not consistent across states.

I found this document from the CDC:
Which would be useful, except (a) you have to calculate the
divorce-per-marriage rate yourself by hand, and (b) it's missing the
divorce numbers from several states, notably California.

Based on that, I whipped up the attached Excel spreadsheet, in which I
chose about half the states. Now, I happen to think the Nevada number
is bunk, and it likely points out a problem with the methodology --
people who get married in one state don't necessarily live there,
especially when it comes to Nevada (while people who get divorced in a
state presumably DO live there).

Regardless, it is fascinating to note that New York has a respectably
low (well, as such) rate with 42% of marriages ending in divorce
(though not as low as gay-marriage Massachusetts, which has 39%,
almost the same as Utah!). On the other hand, Mississippi's 83%
divorce rate is jaw-dropping. I can't find any commonality between the
states at either end, though, which is interesting in itself.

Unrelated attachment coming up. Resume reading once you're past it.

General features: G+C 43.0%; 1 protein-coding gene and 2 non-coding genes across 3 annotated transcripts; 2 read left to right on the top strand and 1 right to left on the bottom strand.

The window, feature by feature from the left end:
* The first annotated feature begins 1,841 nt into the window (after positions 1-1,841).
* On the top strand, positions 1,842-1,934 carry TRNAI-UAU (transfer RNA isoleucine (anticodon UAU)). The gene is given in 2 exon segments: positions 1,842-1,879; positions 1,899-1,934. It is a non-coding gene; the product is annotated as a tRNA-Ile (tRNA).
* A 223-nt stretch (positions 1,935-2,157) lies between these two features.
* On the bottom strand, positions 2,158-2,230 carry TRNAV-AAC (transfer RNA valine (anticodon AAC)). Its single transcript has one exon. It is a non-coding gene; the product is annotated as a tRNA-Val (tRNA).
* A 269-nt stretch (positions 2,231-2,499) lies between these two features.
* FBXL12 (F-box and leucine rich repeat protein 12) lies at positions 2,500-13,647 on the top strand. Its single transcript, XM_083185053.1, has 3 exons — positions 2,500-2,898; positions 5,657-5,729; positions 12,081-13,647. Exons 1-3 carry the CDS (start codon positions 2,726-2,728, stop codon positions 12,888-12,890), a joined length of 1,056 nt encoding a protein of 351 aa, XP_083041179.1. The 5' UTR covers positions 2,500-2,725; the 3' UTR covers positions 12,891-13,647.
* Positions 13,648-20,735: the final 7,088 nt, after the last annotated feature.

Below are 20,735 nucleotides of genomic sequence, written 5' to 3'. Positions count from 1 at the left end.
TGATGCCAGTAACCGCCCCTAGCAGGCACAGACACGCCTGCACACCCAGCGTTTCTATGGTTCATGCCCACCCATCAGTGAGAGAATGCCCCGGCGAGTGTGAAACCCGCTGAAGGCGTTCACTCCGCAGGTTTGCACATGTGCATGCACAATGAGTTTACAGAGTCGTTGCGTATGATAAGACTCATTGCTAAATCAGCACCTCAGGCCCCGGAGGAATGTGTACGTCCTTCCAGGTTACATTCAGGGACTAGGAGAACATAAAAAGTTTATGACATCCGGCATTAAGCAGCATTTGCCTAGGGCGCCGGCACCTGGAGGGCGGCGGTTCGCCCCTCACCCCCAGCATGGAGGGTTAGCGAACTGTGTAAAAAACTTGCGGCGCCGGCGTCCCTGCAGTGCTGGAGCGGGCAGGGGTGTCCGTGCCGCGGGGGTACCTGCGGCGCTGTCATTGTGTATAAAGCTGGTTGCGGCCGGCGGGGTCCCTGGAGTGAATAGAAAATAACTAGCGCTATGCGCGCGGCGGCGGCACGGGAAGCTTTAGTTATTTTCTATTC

tODD (later): 
Sorry, Dr. Veith, but your beloved Oklahoma clocks in
at #3 when it comes to divorces per marriage (just under 72%). Oof.

Here are the top 10 worst states (that I could calculate):
Mississippi, New Mexico, Oklahoma, West Virginia, Delaware,
Washington, Arizona, Colorado, Michigan, and Kentucky

And here are the top 10 best states (that I could calculate, not
including Nevada for the aforementioned reasons):
South Carolina, Utah, Iowa, Massachusetts, South Dakota, DC, New York,
Vermont, Tennessee, and Illinois.

Honestly, can you see any pattern there? Urban/rural?
Conservative/liberal? North/south? I can't make any sort of
generalizations from this data.

I would add that divorce rates are usually related to income and social class, with poorer people (like those in Mississippi) getting divorced more often than affluent people (like those in Massachusetts).  Still, there is much to puzzle about here. But why should Mississippi have such a high rate while culturally and economically similar Tennessee has such a low rate?  Can anyone make sense of this?

Some are calling for doing away with no-fault divorce laws as a way to discourage divorce.  Yes, if people will lie, that’s one thing, but I don’t believe the state of New York was actually enforcing its no-fault–or its perjury– laws.  Can laws help cut down the number of divorces?  What will?